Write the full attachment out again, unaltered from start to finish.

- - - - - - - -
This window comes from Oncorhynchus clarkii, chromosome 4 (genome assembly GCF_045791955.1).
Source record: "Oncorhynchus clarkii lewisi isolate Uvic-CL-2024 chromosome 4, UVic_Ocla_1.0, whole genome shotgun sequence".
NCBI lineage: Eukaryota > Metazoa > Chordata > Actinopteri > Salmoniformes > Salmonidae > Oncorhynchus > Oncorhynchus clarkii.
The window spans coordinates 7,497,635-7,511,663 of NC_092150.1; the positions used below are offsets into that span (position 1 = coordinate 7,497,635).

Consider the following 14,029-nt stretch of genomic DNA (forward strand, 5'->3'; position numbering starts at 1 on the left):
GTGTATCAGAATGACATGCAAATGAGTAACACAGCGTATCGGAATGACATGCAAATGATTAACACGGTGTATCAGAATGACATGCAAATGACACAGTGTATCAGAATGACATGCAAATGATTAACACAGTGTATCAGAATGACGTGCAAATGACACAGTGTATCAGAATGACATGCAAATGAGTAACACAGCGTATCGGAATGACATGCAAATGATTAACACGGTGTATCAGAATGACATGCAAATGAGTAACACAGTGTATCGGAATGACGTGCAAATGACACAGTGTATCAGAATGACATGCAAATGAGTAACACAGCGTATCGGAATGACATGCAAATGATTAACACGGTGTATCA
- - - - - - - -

This window comes from Oncorhynchus clarkii, chromosome 4 (genome assembly GCF_045791955.1).
Source record: "Oncorhynchus clarkii lewisi isolate Uvic-CL-2024 chromosome 4, UVic_Ocla_1.0, whole genome shotgun sequence".
NCBI lineage: Eukaryota > Metazoa > Chordata > Actinopteri > Salmoniformes > Salmonidae > Oncorhynchus > Oncorhynchus clarkii.
The window spans coordinates 7,497,635-7,511,663 of NC_092150.1; the positions used below are offsets into that span (position 1 = coordinate 7,497,635).

Consider the following 14,029-nt stretch of genomic DNA (forward strand, 5'->3'; position numbering starts at 1 on the left):
GTGTATCAGAATGACATGCAAATGAGTAACACAGCGTATCGGAATGACATGCAAATGATTAACACGGTGTATCAGAATGACATGCAAATGACACAGTGTATCAGAATGACATGCAAATGATTAACACAGTGTATCAGAATGACGTGCAAATGACACAGTGTATCAGAATGACATGCAAATGAGTAACACAGCGTATCGGAATGACATGCAAATGATTAACACGGTGTATCAGAATGACATGCAAATGAGTAACACAGTGTATCGGAATGACGTGCAAATGACACAGTGTATCAGAATGACATGCAAATGAGTAACACAGCGTATCGGAATGACATGCAAATGATTAACACGGTGTATCA